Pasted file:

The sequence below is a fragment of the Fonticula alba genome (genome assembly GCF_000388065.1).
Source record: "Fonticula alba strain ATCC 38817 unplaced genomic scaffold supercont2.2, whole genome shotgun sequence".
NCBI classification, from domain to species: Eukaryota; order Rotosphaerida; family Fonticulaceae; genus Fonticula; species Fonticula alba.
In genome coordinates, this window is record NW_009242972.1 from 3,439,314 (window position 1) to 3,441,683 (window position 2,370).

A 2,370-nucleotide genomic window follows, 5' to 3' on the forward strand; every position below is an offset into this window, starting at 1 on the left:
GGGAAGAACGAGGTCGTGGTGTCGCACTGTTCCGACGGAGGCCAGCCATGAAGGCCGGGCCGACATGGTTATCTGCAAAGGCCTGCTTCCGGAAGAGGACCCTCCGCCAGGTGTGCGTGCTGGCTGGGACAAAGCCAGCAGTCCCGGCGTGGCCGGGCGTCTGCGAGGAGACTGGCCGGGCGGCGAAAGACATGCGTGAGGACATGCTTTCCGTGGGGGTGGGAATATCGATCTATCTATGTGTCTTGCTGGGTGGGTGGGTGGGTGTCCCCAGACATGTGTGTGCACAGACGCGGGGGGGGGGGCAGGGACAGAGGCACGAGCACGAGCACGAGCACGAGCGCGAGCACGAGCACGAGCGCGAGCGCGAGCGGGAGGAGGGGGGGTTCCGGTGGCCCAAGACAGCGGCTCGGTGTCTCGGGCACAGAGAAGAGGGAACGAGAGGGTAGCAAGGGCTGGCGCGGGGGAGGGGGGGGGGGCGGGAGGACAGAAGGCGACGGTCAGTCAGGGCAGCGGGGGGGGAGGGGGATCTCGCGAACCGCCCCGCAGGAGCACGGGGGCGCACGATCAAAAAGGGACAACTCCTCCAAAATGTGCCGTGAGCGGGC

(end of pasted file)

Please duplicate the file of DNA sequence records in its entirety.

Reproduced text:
The sequence below is a fragment of the Fonticula alba genome (genome assembly GCF_000388065.1).
Source record: "Fonticula alba strain ATCC 38817 unplaced genomic scaffold supercont2.2, whole genome shotgun sequence".
NCBI classification, from domain to species: Eukaryota; order Rotosphaerida; family Fonticulaceae; genus Fonticula; species Fonticula alba.
In genome coordinates, this window is record NW_009242972.1 from 3,439,314 (window position 1) to 3,441,683 (window position 2,370).

A 2,370-nucleotide genomic window follows, 5' to 3' on the forward strand; every position below is an offset into this window, starting at 1 on the left:
GGGAAGAACGAGGTCGTGGTGTCGCACTGTTCCGACGGAGGCCAGCCATGAAGGCCGGGCCGACATGGTTATCTGCAAAGGCCTGCTTCCGGAAGAGGACCCTCCGCCAGGTGTGCGTGCTGGCTGGGACAAAGCCAGCAGTCCCGGCGTGGCCGGGCGTCTGCGAGGAGACTGGCCGGGCGGCGAAAGACATGCGTGAGGACATGCTTTCCGTGGGGGTGGGAATATCGATCTATCTATGTGTCTTGCTGGGTGGGTGGGTGGGTGTCCCCAGACATGTGTGTGCACAGACGCGGGGGGGGGGGCAGGGACAGAGGCACGAGCACGAGCACGAGCACGAGCGCGAGCACGAGCACGAGCGCGAGCGCGAGCGGGAGGAGGGGGGGTTCCGGTGGCCCAAGACAGCGGCTCGGTGTCTCGGGCACAGAGAAGAGGGAACGAGAGGGTAGCAAGGGCTGGCGCGGGGGAGGGGGGGGGGGCGGGAGGACAGAAGGCGACGGTCAGTCAGGGCAGCGGGGGGGGAGGGGGATCTCGCGAACCGCCCCGCAGGAGCACGGGGGCGCACGATCAAAAAGGGACAACTCCTCCAAAATGTGCCGTGAGCGGGC